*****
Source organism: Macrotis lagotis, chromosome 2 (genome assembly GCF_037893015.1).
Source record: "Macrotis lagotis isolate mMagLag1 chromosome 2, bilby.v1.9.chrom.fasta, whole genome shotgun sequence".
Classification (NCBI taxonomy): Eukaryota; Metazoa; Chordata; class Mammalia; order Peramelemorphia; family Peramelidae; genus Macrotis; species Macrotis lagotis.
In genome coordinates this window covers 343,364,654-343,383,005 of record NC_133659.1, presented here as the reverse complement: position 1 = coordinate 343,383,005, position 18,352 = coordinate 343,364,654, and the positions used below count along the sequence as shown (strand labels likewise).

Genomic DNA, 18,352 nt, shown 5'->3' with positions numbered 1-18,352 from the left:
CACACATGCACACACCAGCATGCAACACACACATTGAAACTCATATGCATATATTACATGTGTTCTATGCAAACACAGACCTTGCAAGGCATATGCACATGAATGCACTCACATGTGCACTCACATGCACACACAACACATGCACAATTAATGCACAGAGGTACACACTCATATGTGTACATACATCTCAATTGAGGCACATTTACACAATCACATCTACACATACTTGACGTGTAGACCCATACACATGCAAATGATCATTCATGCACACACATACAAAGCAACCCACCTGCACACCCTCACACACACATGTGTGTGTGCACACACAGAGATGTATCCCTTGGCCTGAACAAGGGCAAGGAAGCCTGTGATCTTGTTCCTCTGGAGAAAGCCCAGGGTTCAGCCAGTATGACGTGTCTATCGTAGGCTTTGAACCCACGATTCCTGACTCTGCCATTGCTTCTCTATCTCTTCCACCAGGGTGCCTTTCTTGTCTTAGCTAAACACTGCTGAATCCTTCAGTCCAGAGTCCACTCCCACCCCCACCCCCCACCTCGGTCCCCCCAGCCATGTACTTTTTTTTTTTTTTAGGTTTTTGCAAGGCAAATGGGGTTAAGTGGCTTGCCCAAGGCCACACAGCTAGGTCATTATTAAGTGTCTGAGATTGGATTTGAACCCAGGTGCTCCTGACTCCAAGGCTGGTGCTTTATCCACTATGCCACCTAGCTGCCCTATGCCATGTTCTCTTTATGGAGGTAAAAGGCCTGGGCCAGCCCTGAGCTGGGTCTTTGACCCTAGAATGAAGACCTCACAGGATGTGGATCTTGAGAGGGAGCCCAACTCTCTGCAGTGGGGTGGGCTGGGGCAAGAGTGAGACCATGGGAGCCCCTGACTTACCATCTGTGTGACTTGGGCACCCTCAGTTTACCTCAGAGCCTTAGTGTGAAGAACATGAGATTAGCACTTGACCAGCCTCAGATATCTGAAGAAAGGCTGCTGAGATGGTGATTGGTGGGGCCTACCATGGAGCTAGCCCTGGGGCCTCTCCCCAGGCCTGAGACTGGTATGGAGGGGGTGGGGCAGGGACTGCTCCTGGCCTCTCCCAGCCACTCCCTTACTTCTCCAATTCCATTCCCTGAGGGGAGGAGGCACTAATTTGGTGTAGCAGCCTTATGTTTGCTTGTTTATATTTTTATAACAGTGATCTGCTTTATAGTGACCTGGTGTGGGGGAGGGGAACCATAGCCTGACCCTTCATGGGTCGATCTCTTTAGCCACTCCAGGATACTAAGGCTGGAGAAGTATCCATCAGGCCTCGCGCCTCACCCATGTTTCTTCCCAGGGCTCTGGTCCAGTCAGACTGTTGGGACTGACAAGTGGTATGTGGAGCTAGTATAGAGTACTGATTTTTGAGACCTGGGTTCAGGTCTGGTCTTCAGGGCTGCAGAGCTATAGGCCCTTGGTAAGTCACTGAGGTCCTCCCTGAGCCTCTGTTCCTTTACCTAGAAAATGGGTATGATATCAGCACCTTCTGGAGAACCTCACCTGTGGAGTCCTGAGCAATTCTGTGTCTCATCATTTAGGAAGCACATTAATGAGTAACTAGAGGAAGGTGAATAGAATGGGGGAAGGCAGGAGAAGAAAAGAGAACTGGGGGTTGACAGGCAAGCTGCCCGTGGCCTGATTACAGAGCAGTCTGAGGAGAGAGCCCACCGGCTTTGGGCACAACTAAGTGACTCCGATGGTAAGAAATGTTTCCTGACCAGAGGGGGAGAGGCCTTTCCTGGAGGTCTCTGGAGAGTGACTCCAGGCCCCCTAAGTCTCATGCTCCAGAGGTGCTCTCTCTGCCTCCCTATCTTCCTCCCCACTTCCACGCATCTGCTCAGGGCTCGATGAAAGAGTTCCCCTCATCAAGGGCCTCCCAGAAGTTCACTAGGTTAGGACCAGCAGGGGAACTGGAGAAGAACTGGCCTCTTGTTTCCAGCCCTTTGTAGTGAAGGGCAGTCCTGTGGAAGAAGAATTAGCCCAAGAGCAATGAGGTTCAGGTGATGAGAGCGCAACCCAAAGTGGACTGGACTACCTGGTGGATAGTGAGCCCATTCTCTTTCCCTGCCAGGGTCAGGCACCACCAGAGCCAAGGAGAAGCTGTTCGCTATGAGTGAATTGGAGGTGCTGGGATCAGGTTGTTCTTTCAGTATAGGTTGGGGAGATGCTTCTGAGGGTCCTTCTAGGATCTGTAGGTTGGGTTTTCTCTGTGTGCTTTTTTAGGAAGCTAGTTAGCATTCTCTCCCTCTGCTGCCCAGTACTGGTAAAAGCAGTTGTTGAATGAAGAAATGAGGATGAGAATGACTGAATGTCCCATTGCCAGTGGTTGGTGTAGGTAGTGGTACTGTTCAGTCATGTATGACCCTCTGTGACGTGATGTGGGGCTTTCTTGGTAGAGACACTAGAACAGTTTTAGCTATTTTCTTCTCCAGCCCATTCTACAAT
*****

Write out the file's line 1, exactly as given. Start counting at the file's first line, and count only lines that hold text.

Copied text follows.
Source organism: Macrotis lagotis, chromosome 2 (genome assembly GCF_037893015.1).